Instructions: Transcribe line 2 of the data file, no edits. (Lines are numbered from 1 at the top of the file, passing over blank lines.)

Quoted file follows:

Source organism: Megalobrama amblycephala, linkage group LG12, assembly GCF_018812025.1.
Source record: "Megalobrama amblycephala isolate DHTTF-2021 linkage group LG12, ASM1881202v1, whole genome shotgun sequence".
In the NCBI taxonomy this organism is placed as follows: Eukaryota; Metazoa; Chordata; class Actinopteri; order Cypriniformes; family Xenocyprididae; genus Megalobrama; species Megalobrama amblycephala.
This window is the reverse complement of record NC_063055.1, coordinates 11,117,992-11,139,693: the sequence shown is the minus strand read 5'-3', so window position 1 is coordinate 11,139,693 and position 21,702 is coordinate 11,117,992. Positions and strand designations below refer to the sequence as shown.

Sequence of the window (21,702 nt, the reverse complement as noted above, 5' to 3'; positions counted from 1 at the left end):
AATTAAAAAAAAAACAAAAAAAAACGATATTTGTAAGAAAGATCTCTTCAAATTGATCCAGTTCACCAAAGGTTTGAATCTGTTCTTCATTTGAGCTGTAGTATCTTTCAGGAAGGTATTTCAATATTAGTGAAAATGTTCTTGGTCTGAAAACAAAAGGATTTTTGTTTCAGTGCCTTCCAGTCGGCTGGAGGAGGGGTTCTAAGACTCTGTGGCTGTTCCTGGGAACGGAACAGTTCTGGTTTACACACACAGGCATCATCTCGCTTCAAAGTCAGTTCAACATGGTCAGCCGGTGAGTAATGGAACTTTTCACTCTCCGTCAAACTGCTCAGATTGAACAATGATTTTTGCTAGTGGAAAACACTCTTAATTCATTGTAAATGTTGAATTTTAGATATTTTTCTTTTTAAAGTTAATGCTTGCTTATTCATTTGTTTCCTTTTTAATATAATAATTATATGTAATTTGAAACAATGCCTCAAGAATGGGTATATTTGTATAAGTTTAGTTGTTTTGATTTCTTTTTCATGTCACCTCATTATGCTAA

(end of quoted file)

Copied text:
Source record: "Megalobrama amblycephala isolate DHTTF-2021 linkage group LG12, ASM1881202v1, whole genome shotgun sequence".